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Your Dream Gig: Now Within Reach

Back in the day, as in 2007, Wall Street compensated its employees in a way that made them feel loved. In a way that made them feel special. In a way that made the long hours, the constant stress, the soaring highs and the crashing lows, the verbal and sometimes physical abuse bearable. Now, obviously, not so much. Combine that with suffocating regulation and you've got a bunch of financial services hacks who are saying "I want out." Some, like the Goldman partners who've already made enough money to not have to work again, are simply retiring. Others are waiting to get fired. Yet other are seeking out the warm embrace of hedge funds. A lesser number, though, are using the shift as an opportunity to finally leap for that dream, be it baking cupcakes or slapping bare asses with branches. But about your dream? You know the one. The one you've never shared with a soul. The one that's always in the back of your head. The one that keeps you up at night. The has you giving the side-eye to the dog-walkers you see your neighborhood-- because it's not fair. YOU should be the one wrangling the packs of pups, masterfully juggling dozens of leashes at a time that you'd never let get knotted.  Unfortunately, because this is the world we live in, no one would ever give you a chance. Something about being overqualified for the job, they said, looking you up and down in your dress pants and blue button-down, smirking, thinking "Like this guy can command the respect of a bunch of bitches." Plus, you had a lifestyle to maintain and the golden handcuffs were still a serious draw. Now though, you've been unshackled. And you know all those little plastic bags you've been subconsciously saving under the sink for years, waiting for your moment to come? It's here now.
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Back in the day, as in 2007, Wall Street compensated its employees in a way that made them feel loved. In a way that made them feel special. In a way that made the long hours, the constant stress, the soaring highs and the crashing lows, the verbal and sometimes physical abuse bearable. Now, obviously, not so much. Combine that with suffocating regulation and you've got a bunch of financial services hacks who are saying "I want out." Some, like the Goldman partners who've already made enough money to not have to work again, are simply retiring. Others are waiting to get fired. Yet others are seeking out the warm embrace of hedge funds. A lesser number, however, are using the shift as an opportunity to finally leap for that dream, be it baking cupcakes or slapping bare asses with branches. But what about your dream?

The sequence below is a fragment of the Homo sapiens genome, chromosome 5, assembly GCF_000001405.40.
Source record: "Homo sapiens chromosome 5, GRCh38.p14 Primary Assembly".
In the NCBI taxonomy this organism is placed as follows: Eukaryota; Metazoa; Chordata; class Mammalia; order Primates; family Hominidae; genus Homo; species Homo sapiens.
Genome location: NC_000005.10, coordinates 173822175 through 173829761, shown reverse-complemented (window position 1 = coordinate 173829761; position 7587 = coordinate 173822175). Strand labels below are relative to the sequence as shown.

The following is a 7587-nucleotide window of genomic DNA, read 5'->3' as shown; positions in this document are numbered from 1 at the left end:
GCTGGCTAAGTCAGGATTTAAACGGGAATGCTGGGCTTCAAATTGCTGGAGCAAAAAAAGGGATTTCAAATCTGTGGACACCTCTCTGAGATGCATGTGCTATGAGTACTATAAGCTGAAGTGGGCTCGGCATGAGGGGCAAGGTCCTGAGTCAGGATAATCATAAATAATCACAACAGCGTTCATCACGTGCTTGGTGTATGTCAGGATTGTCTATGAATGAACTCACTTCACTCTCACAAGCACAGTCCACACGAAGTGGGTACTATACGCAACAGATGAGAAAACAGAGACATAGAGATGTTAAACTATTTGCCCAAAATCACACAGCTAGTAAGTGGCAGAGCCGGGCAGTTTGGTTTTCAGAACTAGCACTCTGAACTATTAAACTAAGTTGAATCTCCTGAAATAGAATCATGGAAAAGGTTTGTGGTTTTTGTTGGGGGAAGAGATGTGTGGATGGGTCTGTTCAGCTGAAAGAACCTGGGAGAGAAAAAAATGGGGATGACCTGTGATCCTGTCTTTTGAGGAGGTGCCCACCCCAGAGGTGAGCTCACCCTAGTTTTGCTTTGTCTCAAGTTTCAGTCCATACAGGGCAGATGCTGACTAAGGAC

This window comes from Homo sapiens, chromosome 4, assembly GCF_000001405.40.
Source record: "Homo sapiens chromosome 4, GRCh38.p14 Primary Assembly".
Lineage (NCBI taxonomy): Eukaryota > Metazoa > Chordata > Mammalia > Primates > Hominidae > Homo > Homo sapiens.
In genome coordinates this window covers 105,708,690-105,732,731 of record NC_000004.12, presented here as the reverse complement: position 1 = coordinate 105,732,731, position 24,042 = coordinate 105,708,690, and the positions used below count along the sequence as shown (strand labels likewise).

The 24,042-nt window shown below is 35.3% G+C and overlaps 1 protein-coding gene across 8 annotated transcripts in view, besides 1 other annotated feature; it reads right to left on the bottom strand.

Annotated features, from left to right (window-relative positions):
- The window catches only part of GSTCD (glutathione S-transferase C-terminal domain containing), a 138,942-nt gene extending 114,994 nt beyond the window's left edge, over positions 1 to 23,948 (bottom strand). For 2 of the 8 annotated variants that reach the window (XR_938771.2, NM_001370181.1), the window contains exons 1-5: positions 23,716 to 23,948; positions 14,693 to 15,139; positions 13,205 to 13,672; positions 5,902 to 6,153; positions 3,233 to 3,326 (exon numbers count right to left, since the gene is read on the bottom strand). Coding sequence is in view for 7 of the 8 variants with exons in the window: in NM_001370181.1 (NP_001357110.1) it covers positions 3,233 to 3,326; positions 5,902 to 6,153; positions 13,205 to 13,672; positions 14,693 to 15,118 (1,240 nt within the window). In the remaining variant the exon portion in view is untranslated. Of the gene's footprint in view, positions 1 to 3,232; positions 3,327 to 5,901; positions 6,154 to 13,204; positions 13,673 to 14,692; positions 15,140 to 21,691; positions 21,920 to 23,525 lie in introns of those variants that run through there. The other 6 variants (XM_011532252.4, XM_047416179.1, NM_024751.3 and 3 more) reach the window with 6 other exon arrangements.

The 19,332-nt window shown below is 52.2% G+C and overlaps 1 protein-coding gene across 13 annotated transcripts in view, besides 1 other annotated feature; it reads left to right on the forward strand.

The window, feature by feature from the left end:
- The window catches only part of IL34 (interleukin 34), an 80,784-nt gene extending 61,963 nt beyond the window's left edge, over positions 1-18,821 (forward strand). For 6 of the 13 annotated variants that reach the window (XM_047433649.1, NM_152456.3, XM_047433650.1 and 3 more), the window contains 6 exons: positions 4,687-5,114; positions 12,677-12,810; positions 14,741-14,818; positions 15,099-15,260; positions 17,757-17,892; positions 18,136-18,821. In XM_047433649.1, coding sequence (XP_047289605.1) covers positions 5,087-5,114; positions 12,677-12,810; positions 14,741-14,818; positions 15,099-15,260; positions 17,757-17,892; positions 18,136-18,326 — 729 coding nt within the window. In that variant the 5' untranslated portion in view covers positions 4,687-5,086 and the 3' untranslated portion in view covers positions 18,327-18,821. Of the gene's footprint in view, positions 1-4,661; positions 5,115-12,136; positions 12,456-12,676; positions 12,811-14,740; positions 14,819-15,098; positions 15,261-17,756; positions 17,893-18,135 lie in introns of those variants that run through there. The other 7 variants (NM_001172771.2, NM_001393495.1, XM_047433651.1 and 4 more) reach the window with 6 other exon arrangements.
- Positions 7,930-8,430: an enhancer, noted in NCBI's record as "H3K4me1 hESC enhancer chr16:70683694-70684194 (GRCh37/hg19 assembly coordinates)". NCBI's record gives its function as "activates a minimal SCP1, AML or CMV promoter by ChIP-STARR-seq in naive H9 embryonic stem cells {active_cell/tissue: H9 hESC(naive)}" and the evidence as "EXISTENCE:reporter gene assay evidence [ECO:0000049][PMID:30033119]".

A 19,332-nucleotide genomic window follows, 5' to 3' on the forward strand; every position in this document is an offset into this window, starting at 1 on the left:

You know the one. The one you've never shared with a soul. The one that's always in the back of your head. The one that keeps you up at night. The has you giving the side-eye to the dog-walkers you see your neighborhood-- because it's not fair. YOU should be the one wrangling the packs of pups, masterfully juggling dozens of leashes at a time that you'd never let get knotted. Unfortunately, because this is the world we live in, no one would ever give you a chance. Something about being overqualified for the job, they said, looking you up and down in your dress pants and blue button-down, smirking, thinking "Like this guy can command the respect of a bunch of bitches. A single Bichon Frisé would make mincemeat out of him."

Plus, you had a lifestyle to maintain and the golden handcuffs were still a serious draw. Now though, you've been unshackled. And you know all those little plastic bags you've been subconsciously saving under the sink for years, waiting for your moment to come? It's arrived.

What are you waiting for?

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Financial Advisory Firm Not As Supportive Of Employee's Dream Of Winning Survivor As One Might Have Hoped

Roberta "RC" Saint Amour is a Bear Stearns alum, winner of the 112th Wellesley College "Hoop Rolling" Competition, member of the first inaugural Ladies of Investor Relations list, and a girl with a dream. That dream? Winning the new season of Survivor: The Phillipines. Starting tomorrow, viewers can watch her go head to head with former San Francisco Giants second baseman Jeff Kent and the actress who played Blair on Facts of Life and while RC believes her time on Wall Street has prepared her well ("If I know how to play with the big boys of Wall Street, I can certainly play with the little boys in the Survivor sandbox,"she says), the $1 million prize is not necessarily in the bag. And on the off chance she doesn't emerge victorious, she'll be looking to one of you for gainful employment, as the management at Landmark Ventures was apparently not interested in coming along for the ride. Newsday: You worked for Landmark Ventures before "Survivor" taped. What's the status there? RCSA: They replaced me while I was gone, and I came back to no job, which was a little devastating -- that's the hardest part you go through with this wonderful experience: The sacrifices you make in order to have your dream come true. It's tough sometimes, but I try not to think about it. Cold and, also, yet another instance in which we can say "Jimmy Cayne would've not only held her job open but watched every episode, with a wheelbarrow of Funyons and a childlike sense of wonderment that can only come with burning through his weekly supply of 90210 Kush in one sitting." LI's R.C. Saint-Amour dives into 'Survivor' [Newsday] Survivor: RC [CBS] Roberta Saint-Amour [LinkedIn] Related: Hedge Funds’ Hottest Assets: The Ladies of Investor Relations [NYM]